Why Puncturing A Brat Is A Big Mistake

Variety may be the spice of life, but when it comes to brats, some of us would be happy dining on the sausage links indefinitely. Super moist and packed with savory goodness, bratwurst retains these qualities whether it's grilled or braised. Yet, should the links look or taste lackluster, it's possible that you're making a vital sausage-cooking mistake, like puncturing the casing. To avoid sending quality into a downward spiral, resist the urge to poke and prod brats as they cook.

There is a time and a place to use your sharpest and pointiest culinary utensils — cooking bratwurst isn't it. Forks, knives, and tongs with sharp edges should all be avoided when handling brats as they can accidentally pierce into the casing. Although a delicate prick won't cause the meat to fall out, that doesn't mean there's no damage done. Why, then, is puncturing a brat so bad?

Given that brats boast such a high concentration of fat, puncturing the skins (knowingly or not) means that all of this richness vanishes. As a result, flavors will be compromised since savory juices and fat start seeping out the seams. What's more, texture will also be impacted. As the once-succulent sausages are slowly depleted of their moisture, they risk turning dry and brittle. It's not uncommon for pierced bratwurst to experience shrinkage as well. So, rather than cook up shriveled and flavorless sausages, stop needlessly stabbing into your brats.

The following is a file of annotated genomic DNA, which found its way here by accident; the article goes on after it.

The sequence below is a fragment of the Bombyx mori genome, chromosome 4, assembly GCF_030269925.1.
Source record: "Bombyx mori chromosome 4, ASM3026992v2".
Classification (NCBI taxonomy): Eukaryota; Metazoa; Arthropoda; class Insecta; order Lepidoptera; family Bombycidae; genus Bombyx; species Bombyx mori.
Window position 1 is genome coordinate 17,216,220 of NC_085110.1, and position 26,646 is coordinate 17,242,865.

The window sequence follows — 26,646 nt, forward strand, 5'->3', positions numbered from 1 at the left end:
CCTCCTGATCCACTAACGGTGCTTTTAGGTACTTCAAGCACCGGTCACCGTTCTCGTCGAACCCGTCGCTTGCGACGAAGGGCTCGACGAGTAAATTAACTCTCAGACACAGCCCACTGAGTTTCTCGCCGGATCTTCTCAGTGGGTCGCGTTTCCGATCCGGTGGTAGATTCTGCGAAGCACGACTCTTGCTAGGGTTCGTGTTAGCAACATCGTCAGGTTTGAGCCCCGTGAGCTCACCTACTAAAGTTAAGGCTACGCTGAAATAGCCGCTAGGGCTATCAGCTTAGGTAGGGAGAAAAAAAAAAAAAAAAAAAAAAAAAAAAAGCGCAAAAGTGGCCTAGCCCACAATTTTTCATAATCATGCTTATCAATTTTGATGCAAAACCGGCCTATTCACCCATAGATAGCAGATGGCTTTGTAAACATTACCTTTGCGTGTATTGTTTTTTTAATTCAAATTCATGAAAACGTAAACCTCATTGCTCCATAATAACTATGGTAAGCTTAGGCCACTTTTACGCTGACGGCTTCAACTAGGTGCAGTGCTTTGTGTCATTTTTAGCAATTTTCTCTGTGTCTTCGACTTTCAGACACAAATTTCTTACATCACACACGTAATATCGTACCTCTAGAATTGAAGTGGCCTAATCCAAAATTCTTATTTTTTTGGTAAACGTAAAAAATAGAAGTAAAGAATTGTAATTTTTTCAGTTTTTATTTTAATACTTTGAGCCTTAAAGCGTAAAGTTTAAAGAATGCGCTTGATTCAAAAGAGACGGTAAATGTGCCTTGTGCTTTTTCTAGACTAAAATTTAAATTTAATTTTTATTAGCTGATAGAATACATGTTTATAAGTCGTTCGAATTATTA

How to achieve deliciously juicy brats that stay intact

Grilling the best brats begins with quality meat. It's for this reason that we recommend working with fresh sausages. Buying from your local butcher is ideal since they're likely to carry a wider range of tasty varieties to choose from. Already have a stockpile in the freezer? Always fully thaw a batch of frozen brats beforehand  so they cook evenly.

The most delicious brats are the ones that remain in pristine condition. This is why you need to refrain from scoring, spiralizing, or butterflying the raw product. Along with compromising visual appeal, these techniques can have negative textural effects similar to that of puncturing. Additionally, even if you braise or briefly simmer brats in malty beer prior to grilling, it's still not wise to poke them as doing so won't infuse more flavor into the meat, nor will it make them any juicier.

While you could cook brats in a myriad of ways, we're partial to grilling. After adding the sausages to a clean grill, cook them over medium heat — keeping temperatures moderate will reduce the risk of burnt exteriors and raw interiors, along with preventing split skins. Likewise, frequently turning the links can further ensure the casings don't burst. Just exercise caution when using tongs as one aggressive jab risks ruin. Once they've reach an internal temperature of 160 degrees Fahrenheit, perfectly plump brats can finally be removed and left to rest. Then and only then, you can slice into them!